It’s a trend that may ultimately enhance the industry’s credibility, say advocates, but an increasing number of agents are training for broker licenses even before they’ve been two years in the business – a way of building on their own personal credibility as competition with the banks and other mortgage professionals grows.
“I’m actively planning to get my broker’s license,” Issac Jirjis, a Toronto agent with MortgageBrokers.com and now 16 months in the business. “Being a broker is a valuable designation that should help to increase my marketability and elevate my profile in a very competitive market."
It is, in fact, a growing trend according to stats from Ontario’s regulator, pointing to a more than seven per cent growth in the number of new brokers over the last year. They’re mortgage professionals with anywhere from two to 20 years of experience, and while a small number represent brokers from other provinces, the vast majority are Ontario agents who’ve taken the required Seneca College courses before sitting for the licensing exam.
The online and in-class instruction is focused on meeting the province’s Mortgage Broker Qualifying Standards (MBQS), through theoretical and practical components. The goal is to arm agents with greater compliance knowledge, supervisory skills, but also the ethics, conflict of interest and best practices basics needed to assume principal broker duties, including fiduciary ones. While agents with less than two years’ experience can enrol in the classes, they must wait until they've crossed that threshold to take the exam.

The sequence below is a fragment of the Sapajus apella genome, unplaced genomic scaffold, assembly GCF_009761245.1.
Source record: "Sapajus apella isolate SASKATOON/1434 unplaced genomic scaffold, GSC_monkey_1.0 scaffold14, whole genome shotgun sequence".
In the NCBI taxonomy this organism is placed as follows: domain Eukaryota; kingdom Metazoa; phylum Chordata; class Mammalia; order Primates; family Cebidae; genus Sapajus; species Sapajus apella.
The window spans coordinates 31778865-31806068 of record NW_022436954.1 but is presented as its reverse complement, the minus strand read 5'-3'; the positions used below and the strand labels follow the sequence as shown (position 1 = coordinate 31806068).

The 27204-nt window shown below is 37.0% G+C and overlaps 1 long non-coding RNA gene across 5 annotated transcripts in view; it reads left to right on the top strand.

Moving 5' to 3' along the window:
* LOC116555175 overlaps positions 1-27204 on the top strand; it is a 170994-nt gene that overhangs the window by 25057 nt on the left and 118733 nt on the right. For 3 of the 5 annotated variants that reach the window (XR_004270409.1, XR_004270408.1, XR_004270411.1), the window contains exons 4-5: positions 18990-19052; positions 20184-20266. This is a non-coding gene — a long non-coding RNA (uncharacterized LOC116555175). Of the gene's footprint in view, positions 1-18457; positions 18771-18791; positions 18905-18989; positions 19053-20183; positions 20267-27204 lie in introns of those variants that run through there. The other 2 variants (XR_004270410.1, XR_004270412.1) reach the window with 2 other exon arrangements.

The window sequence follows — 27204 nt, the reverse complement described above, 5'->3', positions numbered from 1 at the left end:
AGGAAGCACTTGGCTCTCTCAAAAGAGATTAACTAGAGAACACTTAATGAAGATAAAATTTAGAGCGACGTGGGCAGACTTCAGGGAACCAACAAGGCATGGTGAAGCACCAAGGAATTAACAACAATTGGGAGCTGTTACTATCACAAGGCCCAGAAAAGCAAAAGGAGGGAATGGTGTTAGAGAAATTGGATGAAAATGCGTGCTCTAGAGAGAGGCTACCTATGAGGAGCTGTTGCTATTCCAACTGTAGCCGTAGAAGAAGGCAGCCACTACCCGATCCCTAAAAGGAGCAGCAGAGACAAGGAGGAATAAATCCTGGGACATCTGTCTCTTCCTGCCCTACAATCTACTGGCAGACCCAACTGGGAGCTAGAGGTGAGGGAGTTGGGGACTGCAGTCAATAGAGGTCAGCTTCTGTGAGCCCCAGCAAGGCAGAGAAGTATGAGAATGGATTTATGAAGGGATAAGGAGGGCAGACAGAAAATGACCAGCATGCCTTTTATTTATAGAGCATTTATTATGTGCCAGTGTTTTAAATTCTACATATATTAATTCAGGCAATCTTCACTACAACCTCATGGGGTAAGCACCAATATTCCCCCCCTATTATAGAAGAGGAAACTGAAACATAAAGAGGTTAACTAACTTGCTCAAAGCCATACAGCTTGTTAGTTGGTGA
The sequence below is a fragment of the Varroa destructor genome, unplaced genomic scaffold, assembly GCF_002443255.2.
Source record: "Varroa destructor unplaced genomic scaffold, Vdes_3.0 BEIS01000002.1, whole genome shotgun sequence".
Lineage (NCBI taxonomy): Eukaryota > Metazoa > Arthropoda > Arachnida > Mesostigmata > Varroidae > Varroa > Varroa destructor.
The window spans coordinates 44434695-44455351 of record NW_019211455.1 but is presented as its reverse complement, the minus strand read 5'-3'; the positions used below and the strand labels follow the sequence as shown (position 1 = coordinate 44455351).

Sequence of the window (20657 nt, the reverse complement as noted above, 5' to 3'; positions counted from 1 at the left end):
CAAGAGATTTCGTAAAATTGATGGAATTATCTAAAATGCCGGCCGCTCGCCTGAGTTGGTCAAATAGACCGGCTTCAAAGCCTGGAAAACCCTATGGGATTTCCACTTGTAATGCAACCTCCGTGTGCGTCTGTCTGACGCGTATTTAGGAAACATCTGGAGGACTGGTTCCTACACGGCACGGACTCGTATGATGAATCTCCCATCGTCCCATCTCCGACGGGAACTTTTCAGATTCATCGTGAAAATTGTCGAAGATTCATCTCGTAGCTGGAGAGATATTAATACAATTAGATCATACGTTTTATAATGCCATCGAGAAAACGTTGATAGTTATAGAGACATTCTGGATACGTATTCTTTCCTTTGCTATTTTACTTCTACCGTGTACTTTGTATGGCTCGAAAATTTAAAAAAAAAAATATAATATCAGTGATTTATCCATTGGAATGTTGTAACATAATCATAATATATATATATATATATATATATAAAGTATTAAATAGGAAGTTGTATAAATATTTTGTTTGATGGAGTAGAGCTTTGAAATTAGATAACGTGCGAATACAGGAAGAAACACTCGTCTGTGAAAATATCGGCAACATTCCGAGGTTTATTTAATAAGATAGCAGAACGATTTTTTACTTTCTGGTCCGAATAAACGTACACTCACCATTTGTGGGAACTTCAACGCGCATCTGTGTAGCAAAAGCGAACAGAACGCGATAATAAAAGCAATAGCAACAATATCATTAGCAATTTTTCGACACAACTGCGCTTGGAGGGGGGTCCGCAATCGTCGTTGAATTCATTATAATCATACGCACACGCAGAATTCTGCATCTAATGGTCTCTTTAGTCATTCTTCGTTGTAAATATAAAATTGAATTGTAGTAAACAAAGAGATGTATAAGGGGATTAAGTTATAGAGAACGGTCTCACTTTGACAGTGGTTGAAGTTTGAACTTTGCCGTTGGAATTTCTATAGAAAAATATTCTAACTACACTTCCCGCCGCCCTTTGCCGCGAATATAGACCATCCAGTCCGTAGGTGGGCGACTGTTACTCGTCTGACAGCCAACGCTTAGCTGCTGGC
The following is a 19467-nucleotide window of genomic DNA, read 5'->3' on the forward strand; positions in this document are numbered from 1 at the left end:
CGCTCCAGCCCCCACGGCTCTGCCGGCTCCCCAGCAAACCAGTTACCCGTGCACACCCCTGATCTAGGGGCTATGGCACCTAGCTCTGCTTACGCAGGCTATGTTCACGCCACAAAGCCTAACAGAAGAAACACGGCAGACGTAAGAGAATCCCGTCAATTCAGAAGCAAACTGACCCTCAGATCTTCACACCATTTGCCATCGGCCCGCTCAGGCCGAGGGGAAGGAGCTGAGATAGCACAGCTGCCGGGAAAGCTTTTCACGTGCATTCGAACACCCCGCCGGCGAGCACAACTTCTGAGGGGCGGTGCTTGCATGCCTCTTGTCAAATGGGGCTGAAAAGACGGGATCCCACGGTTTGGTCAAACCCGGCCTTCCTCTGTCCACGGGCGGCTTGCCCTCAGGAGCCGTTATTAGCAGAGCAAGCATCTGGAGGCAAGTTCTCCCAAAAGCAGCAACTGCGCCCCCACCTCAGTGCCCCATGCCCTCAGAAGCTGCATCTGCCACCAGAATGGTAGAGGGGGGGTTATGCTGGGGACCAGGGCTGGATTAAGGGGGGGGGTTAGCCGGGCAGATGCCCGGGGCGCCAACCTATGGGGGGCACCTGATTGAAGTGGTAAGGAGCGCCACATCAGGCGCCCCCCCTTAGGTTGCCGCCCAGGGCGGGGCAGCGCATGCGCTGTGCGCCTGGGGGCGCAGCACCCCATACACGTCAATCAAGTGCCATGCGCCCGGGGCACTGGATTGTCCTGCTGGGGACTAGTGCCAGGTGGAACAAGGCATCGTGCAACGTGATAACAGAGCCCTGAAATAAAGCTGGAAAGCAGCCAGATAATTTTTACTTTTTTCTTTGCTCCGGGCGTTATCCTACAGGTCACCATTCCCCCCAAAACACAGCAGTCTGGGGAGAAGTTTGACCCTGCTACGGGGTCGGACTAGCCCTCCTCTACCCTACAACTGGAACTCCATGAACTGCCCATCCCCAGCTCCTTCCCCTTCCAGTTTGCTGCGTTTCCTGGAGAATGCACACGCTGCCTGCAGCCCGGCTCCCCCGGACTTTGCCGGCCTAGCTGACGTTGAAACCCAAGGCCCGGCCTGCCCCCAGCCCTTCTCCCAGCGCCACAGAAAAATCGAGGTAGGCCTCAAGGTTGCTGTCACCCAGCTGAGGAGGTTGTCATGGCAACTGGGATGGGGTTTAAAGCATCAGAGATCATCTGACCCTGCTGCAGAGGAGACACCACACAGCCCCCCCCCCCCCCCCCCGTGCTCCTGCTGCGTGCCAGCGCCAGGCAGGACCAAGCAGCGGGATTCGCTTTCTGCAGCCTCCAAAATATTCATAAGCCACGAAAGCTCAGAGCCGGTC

Still, the growing number of agents looking to make the leap to broker is being driven by younger professionals like Jirjis, keen to improve their marketability. The more usual course of events has been for even high-volume seasoned agents to get broker licenses only if and when they're prepared to strike out on their own.
Several Ontario mortgage professionals on this year’s CMP Top 50 are, in fact, agents.
But even agents with advanced degrees in business are actively considering taking on the broker license, a way of better defining themselves in the minds of clients and officially assuming the title “broker” in their marketing efforts.
“I’ve thought about it, but it’s really been a matter of priorities,” Andrea Meynell, an Ontario agent and MBA, told MortgageBrokerNews.ca. “It would make it easier in terms of putting ‘mortgage broker’ on a business card. But I find that with the vast majority of clients, it’s less about your title and more about what you can do for them.”
Still, Jirjis and others argue it’s in the industry’s best interest to bump up the percentage of mortgage professionals licensed as brokers – a way of better differentiating independent mortgage professionals from bank reps.
“It’s the way everybody should be going in this industry,” he told MortgageBrokerNews.ca. “I realize that education does cost money and perhaps takes time away from closing deals, but I see it as an investment.”